Investigating the Impact of the Green Agenda on UK Seafood Sector's Logistic strategies
Table of Contents
What is a food chain electronic platform (e-platform)?7
Development of new business models10
The seafood challenge22
Results and Findings24
Contribution to the development of lead markets24
Thai frozen seafood processing: a system perspective27
Barriers to corporate sustainability39
Table 1. Distribution of respondents by region42
Table 2. Distribution of respondents by age42
Table 4. Marginal utilities43
Fisheries management traditionally focuses on supply-side measures, and thus these measures are popular policy instruments in promoting responsible and sustainable fisheries management. Over the last few years, there has also been a growing recognition that traditional techniques aimed at controlling either inputs or catches may not be sufficient on their own to address adequately many challenges facing fisheries management, particularly over-exploitation. This recognition has spurred interest in the potential of fish product labelling as a means of generating market-driven incentives in support of fisheries management objectives. This paper studies the nature and extent of the response of UK consumers to the introduction of labelled seafood products and provides policy-relevant insights into the potential of product differentiation to promote sustainable fisheries.
Traditionally, there has been little differentiation in seafood products. For example, consumers have been largely unable to exercise choice as to the location, the state of the fishery whence their seafood originated, or how it was caught. By introducing 'eco-type' labelling, the intention is to facilitate this consumer choice, and by employing an environmental vector in the consumers' demand function, provide an incentive and reward structure for fisheries adopting 'sustainable', 'responsible' or 'ecologically' sound management practices.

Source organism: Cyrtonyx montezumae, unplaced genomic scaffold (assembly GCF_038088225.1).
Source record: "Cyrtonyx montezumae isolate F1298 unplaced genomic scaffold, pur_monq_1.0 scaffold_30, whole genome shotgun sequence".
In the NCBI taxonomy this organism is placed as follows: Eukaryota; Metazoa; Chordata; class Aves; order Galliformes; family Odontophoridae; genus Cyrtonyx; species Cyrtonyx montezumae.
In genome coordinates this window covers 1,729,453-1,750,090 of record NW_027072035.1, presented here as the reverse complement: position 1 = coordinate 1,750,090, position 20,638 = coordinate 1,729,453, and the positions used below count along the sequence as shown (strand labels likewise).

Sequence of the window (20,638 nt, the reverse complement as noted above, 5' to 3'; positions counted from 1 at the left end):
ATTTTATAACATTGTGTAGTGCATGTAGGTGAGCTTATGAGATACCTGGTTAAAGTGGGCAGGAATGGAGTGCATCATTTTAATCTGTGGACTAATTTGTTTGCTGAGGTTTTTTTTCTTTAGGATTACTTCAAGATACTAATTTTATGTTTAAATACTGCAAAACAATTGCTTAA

The concept builds on a growing understanding of the functioning of the market place and the inter-relationships between the market and fisheries management. Over the last decade, there have been a number of studies exploring the characteristics of the market for seafood products. These studies have addressed, among other aspects, price integration, price transmission within the industry, how the market reacts to uncertainty, product substitution and patterns of demand, demographic aspects of demand, the effect of advertising on retail demand and price flexibility in response to changes in supply. Of particular relevance is the work by Wang and Kellogg (1988) and Botsford et al. (1986), who have assessed the relationship between product attributes (in these instances, size) and price, and studies which have used variations of self-explicated utility approaches (notably conjoint analysis) to characterise seafood markets, as for salmon in the USA and Japan and striped bass in the UK.
In the last five years, this body of literature and research has enveloped the particular issue of the eco-labelling of fish products. Amongst other issues, this research has addressed the consumers' willingness-to-pay for seafood safety assurances, establishing that consumers are able to demonstrate clear preferences and values for alternative assurances of safety. This has implications for quality and suggests that there may be some potential in the eco-type labelling of seafood products to influence consumers' demand for seafood products. This paper draws on a study exploring the nature and ...